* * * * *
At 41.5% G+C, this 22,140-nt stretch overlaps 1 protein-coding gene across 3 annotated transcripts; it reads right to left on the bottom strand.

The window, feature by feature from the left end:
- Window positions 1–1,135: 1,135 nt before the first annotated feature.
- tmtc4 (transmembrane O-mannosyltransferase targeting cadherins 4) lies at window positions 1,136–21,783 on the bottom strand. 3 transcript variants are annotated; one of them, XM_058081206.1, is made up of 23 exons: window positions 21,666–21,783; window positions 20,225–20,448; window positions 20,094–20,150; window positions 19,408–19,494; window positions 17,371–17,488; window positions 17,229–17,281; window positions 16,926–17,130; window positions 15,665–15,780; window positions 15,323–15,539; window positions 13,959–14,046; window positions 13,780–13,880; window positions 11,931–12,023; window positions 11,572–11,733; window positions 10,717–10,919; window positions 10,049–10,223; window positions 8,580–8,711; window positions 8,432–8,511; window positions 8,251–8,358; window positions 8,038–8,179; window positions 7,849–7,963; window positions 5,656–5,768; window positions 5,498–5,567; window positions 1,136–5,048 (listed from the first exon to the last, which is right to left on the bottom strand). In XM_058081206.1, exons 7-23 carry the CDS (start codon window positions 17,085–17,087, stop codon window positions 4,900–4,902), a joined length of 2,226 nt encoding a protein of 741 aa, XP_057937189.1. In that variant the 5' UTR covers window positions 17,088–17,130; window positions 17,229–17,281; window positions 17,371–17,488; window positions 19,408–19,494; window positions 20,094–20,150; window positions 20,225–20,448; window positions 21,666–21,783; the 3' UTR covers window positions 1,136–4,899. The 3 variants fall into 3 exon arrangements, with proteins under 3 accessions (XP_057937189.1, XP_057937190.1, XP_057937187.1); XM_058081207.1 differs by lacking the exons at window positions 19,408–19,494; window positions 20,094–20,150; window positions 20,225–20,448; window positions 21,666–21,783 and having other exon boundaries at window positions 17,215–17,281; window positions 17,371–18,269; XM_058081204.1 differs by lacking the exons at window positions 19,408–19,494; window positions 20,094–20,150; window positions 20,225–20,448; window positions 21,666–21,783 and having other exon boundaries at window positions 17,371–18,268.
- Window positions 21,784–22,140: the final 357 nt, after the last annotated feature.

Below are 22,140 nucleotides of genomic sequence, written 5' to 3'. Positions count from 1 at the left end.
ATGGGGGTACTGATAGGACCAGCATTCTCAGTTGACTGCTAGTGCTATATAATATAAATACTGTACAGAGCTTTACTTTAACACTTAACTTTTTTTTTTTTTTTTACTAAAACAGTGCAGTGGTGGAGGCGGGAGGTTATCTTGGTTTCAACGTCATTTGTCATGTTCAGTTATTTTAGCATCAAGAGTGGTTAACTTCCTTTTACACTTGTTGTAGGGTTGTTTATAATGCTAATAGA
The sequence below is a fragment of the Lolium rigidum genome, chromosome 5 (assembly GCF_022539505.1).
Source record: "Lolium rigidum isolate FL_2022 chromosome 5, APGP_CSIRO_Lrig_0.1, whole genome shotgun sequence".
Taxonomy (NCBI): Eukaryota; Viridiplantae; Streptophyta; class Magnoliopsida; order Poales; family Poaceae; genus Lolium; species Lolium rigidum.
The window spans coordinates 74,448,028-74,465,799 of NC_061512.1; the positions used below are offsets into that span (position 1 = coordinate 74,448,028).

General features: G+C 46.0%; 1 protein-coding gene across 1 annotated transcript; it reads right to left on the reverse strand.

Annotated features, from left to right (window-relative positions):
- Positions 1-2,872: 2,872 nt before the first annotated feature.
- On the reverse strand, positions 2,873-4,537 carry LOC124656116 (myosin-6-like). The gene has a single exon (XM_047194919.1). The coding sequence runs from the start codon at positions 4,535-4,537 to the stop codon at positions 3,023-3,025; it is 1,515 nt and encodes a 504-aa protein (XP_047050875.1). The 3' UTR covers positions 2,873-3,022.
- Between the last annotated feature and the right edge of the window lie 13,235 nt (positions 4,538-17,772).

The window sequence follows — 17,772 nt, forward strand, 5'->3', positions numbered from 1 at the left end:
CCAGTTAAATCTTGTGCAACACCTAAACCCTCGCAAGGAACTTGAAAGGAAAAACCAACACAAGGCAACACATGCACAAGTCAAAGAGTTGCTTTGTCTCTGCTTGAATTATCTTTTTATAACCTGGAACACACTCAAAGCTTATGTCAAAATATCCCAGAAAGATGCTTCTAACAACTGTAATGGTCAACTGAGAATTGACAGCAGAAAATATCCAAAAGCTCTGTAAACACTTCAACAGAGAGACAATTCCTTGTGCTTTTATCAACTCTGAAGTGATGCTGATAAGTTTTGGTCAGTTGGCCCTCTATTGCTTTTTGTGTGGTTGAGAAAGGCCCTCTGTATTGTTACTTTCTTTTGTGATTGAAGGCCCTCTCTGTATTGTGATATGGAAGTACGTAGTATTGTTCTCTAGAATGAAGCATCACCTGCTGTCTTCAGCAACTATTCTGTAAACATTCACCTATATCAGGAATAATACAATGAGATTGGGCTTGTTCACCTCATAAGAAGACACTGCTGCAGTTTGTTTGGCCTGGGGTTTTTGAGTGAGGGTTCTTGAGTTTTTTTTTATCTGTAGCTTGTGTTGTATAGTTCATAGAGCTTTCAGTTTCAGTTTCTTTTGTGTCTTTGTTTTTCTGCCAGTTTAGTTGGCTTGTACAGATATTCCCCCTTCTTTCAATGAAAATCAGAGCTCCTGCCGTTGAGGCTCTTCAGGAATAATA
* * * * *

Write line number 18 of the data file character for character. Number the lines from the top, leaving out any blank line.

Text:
CCAGTTAAATCTTGTGCAACACCTAAACCCTCGCAAGGAACTTGAAAGGAAAAACCAACACAAGGCAACACATGCACAAGTCAAAGAGTTGCTTTGTCTCTGCTTGAATTATCTTTTTATAACCTGGAACACACTCAAAGCTTATGTCAAAATATCCCAGAAAGATGCTTCTAACAACTGTAATGGTCAACTGAGAATTGACAGCAGAAAATATCCAAAAGCTCTGTAAACACTTCAACAGAGAGACAATTCCTTGTGCTTTTATCAACTCTGAAGTGATGCTGATAAGTTTTGGTCAGTTGGCCCTCTATTGCTTTTTGTGTGGTTGAGAAAGGCCCTCTGTATTGTTACTTTCTTTTGTGATTGAAGGCCCTCTCTGTATTGTGATATGGAAGTACGTAGTATTGTTCTCTAGAATGAAGCATCACCTGCTGTCTTCAGCAACTATTCTGTAAACATTCACCTATATCAGGAATAATACAATGAGATTGGGCTTGTTCACCTCATAAGAAGACACTGCTGCAGTTTGTTTGGCCTGGGGTTTTTGAGTGAGGGTTCTTGAGTTTTTTTTTATCTGTAGCTTGTGTTGTATAGTTCATAGAGCTTTCAGTTTCAGTTTCTTTTGTGTCTTTGTTTTTCTGCCAGTTTAGTTGGCTTGTACAGATATTCCCCCTTCTTTCAATGAAAATCAGAGCTCCTGCCGTTGAGGCTCTTCAGGAATAATA